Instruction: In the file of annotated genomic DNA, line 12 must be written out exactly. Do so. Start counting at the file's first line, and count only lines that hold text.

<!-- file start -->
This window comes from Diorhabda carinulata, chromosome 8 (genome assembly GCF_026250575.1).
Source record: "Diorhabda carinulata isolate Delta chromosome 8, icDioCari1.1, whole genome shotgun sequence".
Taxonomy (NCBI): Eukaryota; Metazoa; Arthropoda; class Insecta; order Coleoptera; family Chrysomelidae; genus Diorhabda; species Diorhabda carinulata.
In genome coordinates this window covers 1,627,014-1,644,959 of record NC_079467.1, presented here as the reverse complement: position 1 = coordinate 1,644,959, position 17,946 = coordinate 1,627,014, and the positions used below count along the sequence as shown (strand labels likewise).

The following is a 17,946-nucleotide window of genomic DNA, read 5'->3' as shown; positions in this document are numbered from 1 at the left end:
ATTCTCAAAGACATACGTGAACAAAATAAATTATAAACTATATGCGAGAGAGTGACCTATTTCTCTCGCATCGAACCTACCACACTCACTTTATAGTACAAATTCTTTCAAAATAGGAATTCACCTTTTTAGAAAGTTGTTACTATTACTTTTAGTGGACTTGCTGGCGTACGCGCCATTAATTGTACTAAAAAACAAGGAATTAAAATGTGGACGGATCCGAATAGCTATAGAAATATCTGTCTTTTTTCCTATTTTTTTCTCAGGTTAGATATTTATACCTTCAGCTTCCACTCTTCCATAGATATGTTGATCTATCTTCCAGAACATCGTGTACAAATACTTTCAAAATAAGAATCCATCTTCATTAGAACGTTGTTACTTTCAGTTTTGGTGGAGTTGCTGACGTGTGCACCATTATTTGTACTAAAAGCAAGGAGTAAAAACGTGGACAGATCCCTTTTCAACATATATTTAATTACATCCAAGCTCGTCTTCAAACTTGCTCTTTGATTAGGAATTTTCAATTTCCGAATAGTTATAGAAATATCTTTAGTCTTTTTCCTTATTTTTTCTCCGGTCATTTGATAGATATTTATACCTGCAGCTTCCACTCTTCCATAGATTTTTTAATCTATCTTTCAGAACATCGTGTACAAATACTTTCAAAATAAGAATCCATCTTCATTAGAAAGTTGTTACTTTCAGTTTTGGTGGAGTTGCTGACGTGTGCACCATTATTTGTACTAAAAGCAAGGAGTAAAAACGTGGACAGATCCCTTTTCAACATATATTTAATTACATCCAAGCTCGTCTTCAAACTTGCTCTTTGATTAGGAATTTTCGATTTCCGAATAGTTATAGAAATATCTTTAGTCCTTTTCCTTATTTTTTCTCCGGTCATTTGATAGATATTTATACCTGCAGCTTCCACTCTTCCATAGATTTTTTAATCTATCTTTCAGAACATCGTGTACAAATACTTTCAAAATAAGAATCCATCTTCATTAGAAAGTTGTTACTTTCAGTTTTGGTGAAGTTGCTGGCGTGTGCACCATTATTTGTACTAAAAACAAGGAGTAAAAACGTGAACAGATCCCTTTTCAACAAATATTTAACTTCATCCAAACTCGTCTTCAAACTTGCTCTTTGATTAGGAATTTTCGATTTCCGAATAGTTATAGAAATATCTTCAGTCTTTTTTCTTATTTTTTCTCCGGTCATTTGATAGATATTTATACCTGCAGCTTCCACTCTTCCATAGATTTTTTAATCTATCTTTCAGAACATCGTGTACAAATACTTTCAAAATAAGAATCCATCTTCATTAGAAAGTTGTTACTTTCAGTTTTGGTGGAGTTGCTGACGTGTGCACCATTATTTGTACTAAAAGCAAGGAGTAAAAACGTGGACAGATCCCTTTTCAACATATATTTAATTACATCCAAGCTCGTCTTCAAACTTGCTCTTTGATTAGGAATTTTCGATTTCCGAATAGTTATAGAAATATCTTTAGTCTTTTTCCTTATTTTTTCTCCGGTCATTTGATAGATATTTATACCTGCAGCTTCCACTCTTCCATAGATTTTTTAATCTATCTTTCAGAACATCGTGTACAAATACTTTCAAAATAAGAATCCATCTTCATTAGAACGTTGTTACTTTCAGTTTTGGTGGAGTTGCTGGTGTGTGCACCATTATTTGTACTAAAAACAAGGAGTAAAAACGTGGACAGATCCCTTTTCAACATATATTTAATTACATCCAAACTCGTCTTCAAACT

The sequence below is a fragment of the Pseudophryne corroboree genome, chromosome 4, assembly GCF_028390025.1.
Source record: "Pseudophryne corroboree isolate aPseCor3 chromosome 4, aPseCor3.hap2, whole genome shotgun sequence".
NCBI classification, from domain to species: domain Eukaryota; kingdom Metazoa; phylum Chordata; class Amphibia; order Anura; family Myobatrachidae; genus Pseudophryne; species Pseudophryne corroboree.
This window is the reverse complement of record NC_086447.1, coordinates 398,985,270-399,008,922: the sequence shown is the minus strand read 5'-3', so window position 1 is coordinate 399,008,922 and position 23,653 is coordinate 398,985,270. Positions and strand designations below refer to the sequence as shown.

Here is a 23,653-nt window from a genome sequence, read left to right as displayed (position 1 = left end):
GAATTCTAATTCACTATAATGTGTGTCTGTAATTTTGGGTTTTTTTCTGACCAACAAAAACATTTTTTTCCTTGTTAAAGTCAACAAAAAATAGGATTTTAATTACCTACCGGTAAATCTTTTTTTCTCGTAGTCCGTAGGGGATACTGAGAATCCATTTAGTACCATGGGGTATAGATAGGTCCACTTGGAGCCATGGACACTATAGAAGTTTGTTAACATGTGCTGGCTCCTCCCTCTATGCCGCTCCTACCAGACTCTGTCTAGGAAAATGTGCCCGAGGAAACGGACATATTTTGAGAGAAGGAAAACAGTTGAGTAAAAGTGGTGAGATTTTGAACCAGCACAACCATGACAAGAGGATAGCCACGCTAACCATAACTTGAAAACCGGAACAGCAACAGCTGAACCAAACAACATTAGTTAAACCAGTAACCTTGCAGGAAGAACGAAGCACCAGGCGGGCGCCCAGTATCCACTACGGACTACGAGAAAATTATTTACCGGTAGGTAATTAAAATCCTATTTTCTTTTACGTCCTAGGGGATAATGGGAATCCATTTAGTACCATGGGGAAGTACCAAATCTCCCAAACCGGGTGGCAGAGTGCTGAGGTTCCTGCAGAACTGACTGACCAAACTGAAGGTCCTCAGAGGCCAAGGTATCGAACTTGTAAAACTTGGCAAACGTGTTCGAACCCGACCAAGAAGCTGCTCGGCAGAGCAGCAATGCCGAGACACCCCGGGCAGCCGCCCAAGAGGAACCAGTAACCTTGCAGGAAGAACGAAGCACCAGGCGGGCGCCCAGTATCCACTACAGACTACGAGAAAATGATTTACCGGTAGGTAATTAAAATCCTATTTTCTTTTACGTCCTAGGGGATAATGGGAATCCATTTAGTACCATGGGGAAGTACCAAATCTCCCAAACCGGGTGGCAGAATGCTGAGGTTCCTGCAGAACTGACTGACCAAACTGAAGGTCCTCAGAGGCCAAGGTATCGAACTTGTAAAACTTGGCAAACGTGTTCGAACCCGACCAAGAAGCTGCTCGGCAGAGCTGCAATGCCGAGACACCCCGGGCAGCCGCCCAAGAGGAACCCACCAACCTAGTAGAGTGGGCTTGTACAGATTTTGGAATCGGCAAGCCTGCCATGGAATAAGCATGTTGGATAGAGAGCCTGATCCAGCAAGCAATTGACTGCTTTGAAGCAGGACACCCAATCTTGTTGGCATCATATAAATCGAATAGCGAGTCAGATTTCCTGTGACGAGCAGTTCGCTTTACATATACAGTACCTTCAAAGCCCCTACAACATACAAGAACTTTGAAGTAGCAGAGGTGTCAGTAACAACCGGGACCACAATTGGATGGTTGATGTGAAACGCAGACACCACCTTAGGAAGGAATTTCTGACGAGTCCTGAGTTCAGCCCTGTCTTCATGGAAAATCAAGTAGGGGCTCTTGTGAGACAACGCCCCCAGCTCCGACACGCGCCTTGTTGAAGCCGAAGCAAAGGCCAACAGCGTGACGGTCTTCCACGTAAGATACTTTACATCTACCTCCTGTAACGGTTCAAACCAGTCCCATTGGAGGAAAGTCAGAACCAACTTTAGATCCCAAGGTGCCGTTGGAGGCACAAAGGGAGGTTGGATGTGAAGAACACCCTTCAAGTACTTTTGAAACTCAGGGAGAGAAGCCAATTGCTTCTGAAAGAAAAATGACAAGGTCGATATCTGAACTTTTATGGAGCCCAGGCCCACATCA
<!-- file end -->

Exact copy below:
GAATTCTAATTCACTATAATGTGTGTCTGTAATTTTGGGTTTTTTTCTGACCAACAAAAACATTTTTTTCCTTGTTAAAGTCAACAAAAAATAGGATTTTAATTACCTACCGGTAAATCTTTTTTTCTCGTAGTCCGTAGGGGATACTGAGAATCCATTTAGTACCATGGGGTATAGATAGGTCCACTTGGAGCCATGGACACTATAGAAGTTTGTTAACATGTGCTGGCTCCTCCCTCTATGCCGCTCCTACCAGACTCTGTCTAGGAAAATGTGCCCGAGGAAACGGACATATTTTGAGAGAAGGAAAACAGTTGAGTAAAAGTGGTGAGATTTTGAACCAGCACAACCATGACAAGAGGATAGCCACGCTAACCATAACTTGAAAACCGGAACAGCAACAGCTGAACCAAACAACATTAGTTAAACCAGTAACCTTGCAGGAAGAACGAAGCACCAGGCGGGCGCCCAGTATCCACTACGGACTACGAGAAAATTATTTACCGGTAGGTAATTAAAATCCTATTTTCTTTTACGTCCTAGGGGATAATGGGAATCCATTTAGTACCATGGGGAAGTACCAAATCTCCCAAACCGGGTGGCAGAGTGCTGAGGTTCCTGCAGAACTGACTGACCAAACTGAAGGTCCTCAGAGGCCAAGGTATCGAACTTGTAAAACTTGGCAAACGTGTTCGAACCCGACCAAGAAGCTGCTCGGCAGAGCAGCAATGCCGAGACACCCCGGGCAGCCGCCCAAGAGGAACCAGTAACCTTGCAGGAAGAACGAAGCACCAGGCGGGCGCCCAGTATCCACTACAGACTACGAGAAAATGATTTACCGGTAGGTAATTAAAATCCTATTTTCTTTTACGTCCTAGGGGATAATGGGAATCCATTTAGTACCATGGGGAAGTACCAAATCTCCCAAACCGGGTGGCAGAATGCTGAGGTTCCTGCAGAACTGACTGACCAAACTGAAGGTCCTCAGAGGCCAAGGTATCGAACTTGTAAAACTTGGCAAACGTGTTCGAACCCGACCAAGAAGCTGCTCGGCAGAGCTGCAATGCCGAGACACCCCGGGCAGCCGCCCAAGAGGAACCCACCAACCTAGTAGAGTGGGCTTGTACAGATTTTGGAATCGGCAAGCCTGCCATGGAATAAGCATGTTGGATAGAGAGCCTGATCCAGCAAGCAATTGACTGCTTTGAAGCAGGACACCCAATCTTGTTGGCATCATATAAATCGAATAGCGAGTCAGATTTCCTGTGACGAGCAGTTCGCTTTACATATACAGTACCTTCAAAGCCCCTACAACATACAAGAACTTTGAAGTAGCAGAGGTGTCAGTAACAACCGGGACCACAATTGGATGGTTGATGTGAAACGCAGACACCACCTTAGGAAGGAATTTCTGACGAGTCCTGAGTTCAGCCCTGTCTTCATGGAAAATCAAGTAGGGGCTCTTGTGAGACAACGCCCCCAGCTCCGACACGCGCCTTGTTGAAGCCGAAGCAAAGGCCAACAGCGTGACGGTCTTCCACGTAAGATACTTTACATCTACCTCCTGTAACGGTTCAAACCAGTCCCATTGGAGGAAAGTCAGAACCAACTTTAGATCCCAAGGTGCCGTTGGAGGCACAAAGGGAGGTTGGATGTGAAGAACACCCTTCAAGTACTTTTGAAACTCAGGGAGAGAAGCCAATTGCTTCTGAAAGAAAAATGACAAGGTCGATATCTGAACTTTTATGGAGCCCAGGCCCACATCA